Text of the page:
Unfortunately, lawyers get it too…and one of the best (for best, read “irritating and patronising”) ones is the Legally Blonde female lawyer.
Y’know – that attractive yet dumb blonde girl who floats through life, until an major event makes her re-evaluate everything, and then she works her socks off to show everyone how smart she really is?
Seems like the BBC have been watching a few too many repeats of that film recently, judging from their reporting of this story (although Legally Blonde isn’t specifically mentioned in the report).
Look: she’s blonde!
Look: she’s pretty!
Look: she used to work in a beauty-based job! That means she must be stupid!
Look: she went to court to battle on her Mum’s behalf! Isn’t that an unexpected event!
Look: she’s studied to become a lawyer! And excelled at her studies!
Look: she’s actually really, really smart! Who could have imagined?
Dear god – all it needs is her bust size, and a hint that she’ll be sleeping with powerful people in law firms in order to get a job, and it could be a Daily Mail report.
Really, BBC, is this the best way you could report this? The undertone of surprise that someone female, blonde and pretty could also actually be really rather intelligent, and able to make full use of an amazing opportunity when it’s presented to her, is quite disturbing. For a profession that’s working its socks off to try and address inequalities in the representation of women, this sort of patronising reporting undermines everything that women in law have worked so hard to get…you know, that small thing called “recognition of their equal skills”?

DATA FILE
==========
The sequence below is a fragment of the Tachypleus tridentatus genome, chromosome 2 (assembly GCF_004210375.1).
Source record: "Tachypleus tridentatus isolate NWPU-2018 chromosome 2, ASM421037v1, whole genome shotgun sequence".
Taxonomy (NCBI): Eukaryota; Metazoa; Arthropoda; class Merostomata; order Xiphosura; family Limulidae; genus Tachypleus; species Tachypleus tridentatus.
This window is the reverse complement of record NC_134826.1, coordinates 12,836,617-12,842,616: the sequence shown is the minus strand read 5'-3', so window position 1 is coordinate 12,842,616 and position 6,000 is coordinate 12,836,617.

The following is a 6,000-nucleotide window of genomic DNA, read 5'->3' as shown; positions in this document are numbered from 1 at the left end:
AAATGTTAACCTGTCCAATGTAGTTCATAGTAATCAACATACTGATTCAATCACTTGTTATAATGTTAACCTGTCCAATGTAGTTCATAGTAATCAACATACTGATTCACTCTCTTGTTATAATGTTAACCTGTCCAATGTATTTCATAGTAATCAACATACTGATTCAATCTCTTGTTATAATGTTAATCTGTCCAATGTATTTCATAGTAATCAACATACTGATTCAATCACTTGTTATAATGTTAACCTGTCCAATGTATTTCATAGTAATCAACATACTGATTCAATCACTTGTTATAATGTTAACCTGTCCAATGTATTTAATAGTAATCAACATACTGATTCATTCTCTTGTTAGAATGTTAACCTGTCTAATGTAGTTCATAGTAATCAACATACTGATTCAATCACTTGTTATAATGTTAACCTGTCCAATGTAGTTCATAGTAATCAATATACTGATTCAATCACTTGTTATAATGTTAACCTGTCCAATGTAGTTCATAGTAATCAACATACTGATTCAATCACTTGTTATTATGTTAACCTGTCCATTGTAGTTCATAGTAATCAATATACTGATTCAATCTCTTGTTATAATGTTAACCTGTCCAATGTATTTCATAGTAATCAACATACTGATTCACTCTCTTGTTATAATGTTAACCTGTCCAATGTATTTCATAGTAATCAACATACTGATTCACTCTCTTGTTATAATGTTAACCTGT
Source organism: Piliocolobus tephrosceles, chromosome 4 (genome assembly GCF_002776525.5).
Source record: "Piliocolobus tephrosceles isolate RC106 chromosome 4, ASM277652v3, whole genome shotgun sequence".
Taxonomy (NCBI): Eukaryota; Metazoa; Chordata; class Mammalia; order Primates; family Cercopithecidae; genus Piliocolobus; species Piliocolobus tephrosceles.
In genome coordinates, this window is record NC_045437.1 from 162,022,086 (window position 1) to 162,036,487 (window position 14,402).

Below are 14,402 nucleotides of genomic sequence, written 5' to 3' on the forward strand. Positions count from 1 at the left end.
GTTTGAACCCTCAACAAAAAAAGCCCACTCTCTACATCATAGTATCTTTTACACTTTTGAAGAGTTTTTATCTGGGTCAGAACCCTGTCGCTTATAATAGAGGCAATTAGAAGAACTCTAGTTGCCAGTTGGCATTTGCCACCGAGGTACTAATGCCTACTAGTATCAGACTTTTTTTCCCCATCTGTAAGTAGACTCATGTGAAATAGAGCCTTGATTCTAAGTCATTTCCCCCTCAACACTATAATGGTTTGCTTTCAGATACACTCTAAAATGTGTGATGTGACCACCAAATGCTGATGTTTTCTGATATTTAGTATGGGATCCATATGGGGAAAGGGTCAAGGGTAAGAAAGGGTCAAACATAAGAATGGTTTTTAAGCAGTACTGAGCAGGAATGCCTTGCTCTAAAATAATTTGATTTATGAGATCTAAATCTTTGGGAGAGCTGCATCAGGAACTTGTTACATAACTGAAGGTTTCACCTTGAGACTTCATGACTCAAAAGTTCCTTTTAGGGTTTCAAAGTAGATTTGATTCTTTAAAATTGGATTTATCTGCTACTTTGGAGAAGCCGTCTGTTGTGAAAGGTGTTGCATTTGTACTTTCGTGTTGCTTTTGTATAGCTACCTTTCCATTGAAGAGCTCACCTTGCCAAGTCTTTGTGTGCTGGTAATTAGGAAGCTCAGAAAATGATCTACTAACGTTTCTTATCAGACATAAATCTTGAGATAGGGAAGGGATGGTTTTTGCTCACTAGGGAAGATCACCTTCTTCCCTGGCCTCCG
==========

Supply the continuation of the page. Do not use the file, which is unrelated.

2 thoughts on “It’s not just librarians who suffer from stereotyping”
I don't see the problem, replace the protagonist with a male joiner or mechanic who represented his old day in court against some cowboy builders, and it reads just the same. Sure, it's a frothy piece which isn't going to win a Pulitzer, but as an old fashioned human interest David v. Goliath tale, I thought it kinda worked?
What else do you expect from the beeb? 😉